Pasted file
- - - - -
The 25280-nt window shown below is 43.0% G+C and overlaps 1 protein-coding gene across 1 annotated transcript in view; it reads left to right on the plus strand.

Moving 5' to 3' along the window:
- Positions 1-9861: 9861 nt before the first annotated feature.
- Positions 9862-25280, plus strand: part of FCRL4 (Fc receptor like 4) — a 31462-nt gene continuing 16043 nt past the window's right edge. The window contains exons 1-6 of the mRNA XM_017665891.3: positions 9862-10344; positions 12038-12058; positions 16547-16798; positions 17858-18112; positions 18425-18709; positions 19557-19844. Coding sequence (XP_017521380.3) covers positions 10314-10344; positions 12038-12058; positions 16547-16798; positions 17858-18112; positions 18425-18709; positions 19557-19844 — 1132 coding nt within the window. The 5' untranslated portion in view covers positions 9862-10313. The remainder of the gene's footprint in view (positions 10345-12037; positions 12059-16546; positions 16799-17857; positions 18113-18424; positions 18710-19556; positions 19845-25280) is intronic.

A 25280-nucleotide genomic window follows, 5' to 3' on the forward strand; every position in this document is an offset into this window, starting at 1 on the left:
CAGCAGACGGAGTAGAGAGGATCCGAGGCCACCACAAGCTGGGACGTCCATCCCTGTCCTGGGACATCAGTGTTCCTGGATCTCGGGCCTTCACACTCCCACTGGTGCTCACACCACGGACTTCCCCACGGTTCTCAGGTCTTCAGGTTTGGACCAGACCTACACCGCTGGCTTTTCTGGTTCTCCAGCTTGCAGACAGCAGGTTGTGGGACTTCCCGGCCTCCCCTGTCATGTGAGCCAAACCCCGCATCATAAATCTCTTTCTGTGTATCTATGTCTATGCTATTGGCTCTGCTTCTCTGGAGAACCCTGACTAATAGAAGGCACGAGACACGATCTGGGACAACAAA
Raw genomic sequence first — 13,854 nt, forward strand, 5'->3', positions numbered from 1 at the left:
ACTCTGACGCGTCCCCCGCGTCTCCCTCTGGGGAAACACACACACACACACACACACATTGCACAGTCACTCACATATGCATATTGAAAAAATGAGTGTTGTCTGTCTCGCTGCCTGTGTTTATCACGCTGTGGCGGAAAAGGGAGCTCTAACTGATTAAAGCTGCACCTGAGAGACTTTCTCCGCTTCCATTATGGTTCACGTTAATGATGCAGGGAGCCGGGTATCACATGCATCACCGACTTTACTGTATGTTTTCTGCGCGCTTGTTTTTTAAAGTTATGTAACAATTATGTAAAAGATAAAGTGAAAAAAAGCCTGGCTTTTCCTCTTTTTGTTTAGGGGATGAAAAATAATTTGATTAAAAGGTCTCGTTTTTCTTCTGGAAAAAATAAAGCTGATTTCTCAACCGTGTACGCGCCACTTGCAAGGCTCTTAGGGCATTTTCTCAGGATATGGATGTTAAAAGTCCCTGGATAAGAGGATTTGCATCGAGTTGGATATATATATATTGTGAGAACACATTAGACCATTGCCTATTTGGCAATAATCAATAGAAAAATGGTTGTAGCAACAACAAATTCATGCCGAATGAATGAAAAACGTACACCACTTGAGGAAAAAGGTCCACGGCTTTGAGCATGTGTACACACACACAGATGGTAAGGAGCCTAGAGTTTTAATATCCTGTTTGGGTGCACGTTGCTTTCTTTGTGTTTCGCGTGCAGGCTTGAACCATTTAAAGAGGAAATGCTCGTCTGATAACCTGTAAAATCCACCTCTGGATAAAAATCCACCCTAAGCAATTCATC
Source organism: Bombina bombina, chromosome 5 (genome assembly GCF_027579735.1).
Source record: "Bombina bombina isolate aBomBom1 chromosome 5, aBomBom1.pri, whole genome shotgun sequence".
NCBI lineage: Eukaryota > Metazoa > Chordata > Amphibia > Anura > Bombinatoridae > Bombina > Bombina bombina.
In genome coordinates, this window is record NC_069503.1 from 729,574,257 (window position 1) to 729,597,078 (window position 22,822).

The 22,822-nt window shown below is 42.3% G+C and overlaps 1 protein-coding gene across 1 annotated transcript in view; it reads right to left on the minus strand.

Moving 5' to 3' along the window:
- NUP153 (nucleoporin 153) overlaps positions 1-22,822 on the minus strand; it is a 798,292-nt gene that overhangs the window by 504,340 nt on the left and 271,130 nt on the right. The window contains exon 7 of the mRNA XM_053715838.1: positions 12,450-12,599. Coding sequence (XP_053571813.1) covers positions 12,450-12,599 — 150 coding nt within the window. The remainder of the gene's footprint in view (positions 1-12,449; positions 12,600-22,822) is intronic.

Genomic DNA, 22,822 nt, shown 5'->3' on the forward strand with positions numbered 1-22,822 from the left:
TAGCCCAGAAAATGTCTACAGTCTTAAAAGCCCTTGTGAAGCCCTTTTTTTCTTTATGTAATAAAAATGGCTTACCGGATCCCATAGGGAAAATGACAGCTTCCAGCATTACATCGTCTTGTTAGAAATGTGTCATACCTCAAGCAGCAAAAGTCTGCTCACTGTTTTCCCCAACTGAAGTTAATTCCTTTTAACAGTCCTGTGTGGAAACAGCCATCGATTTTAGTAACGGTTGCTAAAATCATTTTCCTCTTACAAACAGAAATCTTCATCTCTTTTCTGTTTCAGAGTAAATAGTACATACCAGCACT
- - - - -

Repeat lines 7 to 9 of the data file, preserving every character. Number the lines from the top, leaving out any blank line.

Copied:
Raw genomic sequence first — 13,854 nt, forward strand, 5'->3', positions numbered from 1 at the left:
ACTCTGACGCGTCCCCCGCGTCTCCCTCTGGGGAAACACACACACACACACACACACATTGCACAGTCACTCACATATGCATATTGAAAAAATGAGTGTTGTCTGTCTCGCTGCCTGTGTTTATCACGCTGTGGCGGAAAAGGGAGCTCTAACTGATTAAAGCTGCACCTGAGAGACTTTCTCCGCTTCCATTATGGTTCACGTTAATGATGCAGGGAGCCGGGTATCACATGCATCACCGACTTTACTGTATGTTTTCTGCGCGCTTGTTTTTTAAAGTTATGTAACAATTATGTAAAAGATAAAGTGAAAAAAAGCCTGGCTTTTCCTCTTTTTGTTTAGGGGATGAAAAATAATTTGATTAAAAGGTCTCGTTTTTCTTCTGGAAAAAATAAAGCTGATTTCTCAACCGTGTACGCGCCACTTGCAAGGCTCTTAGGGCATTTTCTCAGGATATGGATGTTAAAAGTCCCTGGATAAGAGGATTTGCATCGAGTTGGATATATATATATTGTGAGAACACATTAGACCATTGCCTATTTGGCAATAATCAATAGAAAAATGGTTGTAGCAACAACAAATTCATGCCGAATGAATGAAAAACGTACACCACTTGAGGAAAAAGGTCCACGGCTTTGAGCATGTGTACACACACACAGATGGTAAGGAGCCTAGAGTTTTAATATCCTGTTTGGGTGCACGTTGCTTTCTTTGTGTTTCGCGTGCAGGCTTGAACCATTTAAAGAGGAAATGCTCGTCTGATAACCTGTAAAATCCACCTCTGGATAAAAATCCACCCTAAGCAATTCATC
Source organism: Bombina bombina, chromosome 5 (genome assembly GCF_027579735.1).